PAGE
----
Before we reach a final conclusion on the Tank Man, though, let’s take a look at another photo, taken from ground level and published only in June 2009. Taken shortly before the “iconic” images, it shows the distant tanks coming towards the camera, and, in the middle left distance, what is alleged (there is no direct proof of this) to be the “tank man” himself, waiting beside a bulldozer, all ready to step in the way of the armoured column, shopping bags and all. In the right distance a bicyclist pedals unhurriedly on, and in the left foreground a man (also carrying a shopping bag) seems about to flash a thumbs-up sign at the camera. In the right foreground is the only sign of hurry or panic; a young man who appears to be sprinting or trying to duck.
Terrill Jones of the Associated Press, who took this photo, claims that – in order to avoid firing – he and others took shelter and could no longer see what happened afterwards. This is one of those stories that need to be examined carefully. First: If there indeed was firing, why is the cyclist so unconcernedly pedalling on? Even if it is true that the man in the left distance is the “tank man” himself, and even if he is willing to sacrifice his life in order to stop the tanks and so is unconcerned, why is the shopping bag man in the foreground obviously not in any panic or fear? Why is he apparently about to break into a huge grin? Why is the only man in a hurry the one in the right front, dashing towards the photographer?
Then, if there was indeed firing, where was it coming from? Certainly not from the tanks; as I said, the main guns were capped and the anti-aircraft machine guns unattended by the buttoned-up crew. The Type 59 has two other machine guns, both of 7.62 mm calibre. One is a coaxial gun, which fires along the line of the main gun, in whichever direction the main gun is pointing. In this case all the tanks had their main guns elevated at normal position, so the firing wasn’t coming from the coaxial guns – the bullets would have gone into the sky. The third gun is one fixed in the front of the tank and firing straight ahead through a very small aperture in the glacis plate (the tank’s front armour) and operated by the driver. It’s a nearly useless weapon, since it can only be aimed by turning the entire tank to point it directly at the target. If the hull gun was firing, only the lead tank could have been firing it, as the fire from others in the line would have struck the tanks in front of them. And in that case, what was the hull gun firing at? And again – why on earth did the tank save “tank man’s” life? It doesn’t make any sense.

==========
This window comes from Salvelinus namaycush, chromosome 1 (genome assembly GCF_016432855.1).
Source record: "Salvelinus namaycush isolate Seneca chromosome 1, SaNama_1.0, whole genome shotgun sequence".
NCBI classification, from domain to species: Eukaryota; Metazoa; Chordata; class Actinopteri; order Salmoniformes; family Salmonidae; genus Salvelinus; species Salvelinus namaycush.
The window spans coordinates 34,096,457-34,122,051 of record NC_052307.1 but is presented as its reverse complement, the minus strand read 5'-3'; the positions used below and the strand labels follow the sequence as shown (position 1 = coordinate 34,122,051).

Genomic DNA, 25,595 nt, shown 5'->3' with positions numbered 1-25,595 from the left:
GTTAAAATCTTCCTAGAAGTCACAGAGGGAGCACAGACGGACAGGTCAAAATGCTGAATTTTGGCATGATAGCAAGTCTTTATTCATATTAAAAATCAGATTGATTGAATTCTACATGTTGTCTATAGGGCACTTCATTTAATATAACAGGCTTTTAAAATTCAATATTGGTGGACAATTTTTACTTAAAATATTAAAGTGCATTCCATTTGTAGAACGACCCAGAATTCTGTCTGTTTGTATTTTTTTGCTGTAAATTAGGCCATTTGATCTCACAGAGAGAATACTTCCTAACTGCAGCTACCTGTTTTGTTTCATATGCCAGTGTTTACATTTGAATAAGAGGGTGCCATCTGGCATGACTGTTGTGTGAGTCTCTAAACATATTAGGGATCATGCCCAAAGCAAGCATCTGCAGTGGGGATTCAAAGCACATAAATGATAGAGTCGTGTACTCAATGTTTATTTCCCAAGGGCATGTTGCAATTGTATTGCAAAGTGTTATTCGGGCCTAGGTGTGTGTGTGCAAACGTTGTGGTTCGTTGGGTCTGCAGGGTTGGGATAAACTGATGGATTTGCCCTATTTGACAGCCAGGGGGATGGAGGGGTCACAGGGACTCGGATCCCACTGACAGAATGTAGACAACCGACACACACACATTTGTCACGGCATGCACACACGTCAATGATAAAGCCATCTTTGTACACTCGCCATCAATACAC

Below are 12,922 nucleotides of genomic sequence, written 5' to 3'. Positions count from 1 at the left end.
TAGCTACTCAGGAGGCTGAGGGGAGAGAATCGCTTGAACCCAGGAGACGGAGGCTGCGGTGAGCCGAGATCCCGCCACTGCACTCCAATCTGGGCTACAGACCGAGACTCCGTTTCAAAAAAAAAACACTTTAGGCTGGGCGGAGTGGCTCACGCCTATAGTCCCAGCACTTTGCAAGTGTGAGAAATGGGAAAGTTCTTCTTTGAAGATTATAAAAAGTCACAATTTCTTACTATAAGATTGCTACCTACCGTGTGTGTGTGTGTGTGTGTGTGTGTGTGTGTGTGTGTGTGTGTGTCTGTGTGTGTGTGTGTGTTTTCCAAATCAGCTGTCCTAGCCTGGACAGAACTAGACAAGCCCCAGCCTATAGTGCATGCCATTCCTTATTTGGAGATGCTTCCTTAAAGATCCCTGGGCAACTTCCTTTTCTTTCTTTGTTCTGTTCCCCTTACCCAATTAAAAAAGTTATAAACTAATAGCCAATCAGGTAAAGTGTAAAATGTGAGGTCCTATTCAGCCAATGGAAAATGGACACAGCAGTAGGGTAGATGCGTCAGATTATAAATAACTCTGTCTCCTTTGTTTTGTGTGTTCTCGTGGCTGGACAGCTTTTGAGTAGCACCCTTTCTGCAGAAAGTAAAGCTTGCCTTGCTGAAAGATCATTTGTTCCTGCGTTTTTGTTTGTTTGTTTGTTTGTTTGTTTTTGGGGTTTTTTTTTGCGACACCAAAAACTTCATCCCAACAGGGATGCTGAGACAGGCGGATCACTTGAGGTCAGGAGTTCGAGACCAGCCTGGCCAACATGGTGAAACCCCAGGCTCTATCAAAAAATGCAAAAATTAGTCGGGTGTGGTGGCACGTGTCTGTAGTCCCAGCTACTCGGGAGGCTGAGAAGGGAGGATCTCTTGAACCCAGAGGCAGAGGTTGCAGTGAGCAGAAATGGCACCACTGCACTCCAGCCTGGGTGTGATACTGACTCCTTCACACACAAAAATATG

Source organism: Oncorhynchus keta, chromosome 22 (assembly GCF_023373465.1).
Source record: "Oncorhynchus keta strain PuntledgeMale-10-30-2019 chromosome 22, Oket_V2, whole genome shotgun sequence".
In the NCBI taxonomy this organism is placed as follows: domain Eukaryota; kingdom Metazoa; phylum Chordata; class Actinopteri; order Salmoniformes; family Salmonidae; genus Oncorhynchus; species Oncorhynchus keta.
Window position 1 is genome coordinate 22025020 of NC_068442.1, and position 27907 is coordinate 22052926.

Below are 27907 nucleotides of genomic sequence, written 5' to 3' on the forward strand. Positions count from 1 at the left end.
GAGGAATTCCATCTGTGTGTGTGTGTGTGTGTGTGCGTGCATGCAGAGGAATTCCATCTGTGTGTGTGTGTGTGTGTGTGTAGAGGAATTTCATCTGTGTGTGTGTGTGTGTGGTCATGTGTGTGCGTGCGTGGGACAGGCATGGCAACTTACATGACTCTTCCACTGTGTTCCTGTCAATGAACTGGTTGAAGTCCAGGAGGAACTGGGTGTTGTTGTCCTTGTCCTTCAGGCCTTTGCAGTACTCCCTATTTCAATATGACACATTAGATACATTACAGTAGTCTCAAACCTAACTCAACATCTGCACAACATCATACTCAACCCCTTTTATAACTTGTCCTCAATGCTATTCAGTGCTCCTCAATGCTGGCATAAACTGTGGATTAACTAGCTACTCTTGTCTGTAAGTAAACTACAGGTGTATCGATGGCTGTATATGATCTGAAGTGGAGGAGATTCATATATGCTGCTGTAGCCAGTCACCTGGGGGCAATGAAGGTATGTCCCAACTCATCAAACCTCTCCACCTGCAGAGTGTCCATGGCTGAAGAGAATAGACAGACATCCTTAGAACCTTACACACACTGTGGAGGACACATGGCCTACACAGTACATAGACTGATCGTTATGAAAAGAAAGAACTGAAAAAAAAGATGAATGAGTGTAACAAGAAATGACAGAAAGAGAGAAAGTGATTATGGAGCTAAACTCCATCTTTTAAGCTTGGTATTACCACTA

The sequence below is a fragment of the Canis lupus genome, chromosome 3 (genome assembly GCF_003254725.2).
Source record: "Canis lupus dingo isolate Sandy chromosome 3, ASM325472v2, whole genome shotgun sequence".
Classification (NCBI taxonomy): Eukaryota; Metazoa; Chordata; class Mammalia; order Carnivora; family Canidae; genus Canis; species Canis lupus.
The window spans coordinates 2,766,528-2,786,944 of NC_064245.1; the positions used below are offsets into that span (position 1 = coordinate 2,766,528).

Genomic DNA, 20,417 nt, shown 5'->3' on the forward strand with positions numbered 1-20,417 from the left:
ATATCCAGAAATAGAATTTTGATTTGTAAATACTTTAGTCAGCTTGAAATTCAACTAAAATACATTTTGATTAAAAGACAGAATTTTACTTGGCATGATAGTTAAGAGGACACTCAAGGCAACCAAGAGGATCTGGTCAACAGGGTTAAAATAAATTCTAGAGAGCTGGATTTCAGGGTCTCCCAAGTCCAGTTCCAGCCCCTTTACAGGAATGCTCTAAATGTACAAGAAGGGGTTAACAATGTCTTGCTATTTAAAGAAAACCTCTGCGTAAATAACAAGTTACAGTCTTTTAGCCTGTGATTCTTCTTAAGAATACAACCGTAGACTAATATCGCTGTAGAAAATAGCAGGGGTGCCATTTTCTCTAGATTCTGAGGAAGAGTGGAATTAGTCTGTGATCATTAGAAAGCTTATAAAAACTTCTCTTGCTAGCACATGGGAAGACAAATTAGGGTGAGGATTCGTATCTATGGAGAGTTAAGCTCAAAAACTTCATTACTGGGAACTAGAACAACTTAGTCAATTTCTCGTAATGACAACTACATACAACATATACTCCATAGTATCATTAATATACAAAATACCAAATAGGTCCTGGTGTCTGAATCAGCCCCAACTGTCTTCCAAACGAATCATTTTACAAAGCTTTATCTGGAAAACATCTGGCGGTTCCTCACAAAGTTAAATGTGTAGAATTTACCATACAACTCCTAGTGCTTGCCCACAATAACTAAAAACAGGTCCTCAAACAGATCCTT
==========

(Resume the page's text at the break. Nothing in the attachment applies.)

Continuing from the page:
Similarly, if “tank man” was spirited away by the crowd to safety, then there was enough of a crowd to take him away to safety, and that in turn means that there wasn’t any firing. Whoever the man was, there’s no evidence as to what happened to him; accounts of his execution are balanced by accounts that he is living in Taiwan (link below). If he’s dead, why aren’t any acquaintances coming forward to say who he was? If he is alive, why isn’t he coming out of the shadows, if necessary after smuggling himself out of China? Absolutely nobody seems to be sure who he is. Or is he, as some have suggested, mentally ill? A madman wouldn’t be the best expression of defiance of a tyrannical regime, would he?
All in all, the conclusion is clear: far from being a symbol of courage, “tank man” was in no real danger from military units exercising restraint in the face of provocation. In fact, what the photos and video clearly demonstrate is the reverse of what the official iconography, if I can put it that way, of this episode claims.
The Death Toll
How many people died in the entire Tiananmen Square affair? The Chinese Red Cross was alleged to have said 2600 died, but denied having ever given any such figure. “Unbiased” Western media alleges that the Red Cross backed down after pressure from the Chinese government, but fails to either provide any evidence of either this pressure or just who were these 2600 who died. At least some hundreds of their relatives could have been cited? The official Chinese government figure is 241 dead, including the soldiers who were burned and battered to death when they tried to make an unarmed approach to the Square. There are various other estimates. And, according to the Tiananmen Mothers, only 186 names of the alleged thousands dead have been confirmed as of June 2006, and that includes people whose deaths weren’t necessarily due to army action, including one who committed suicide.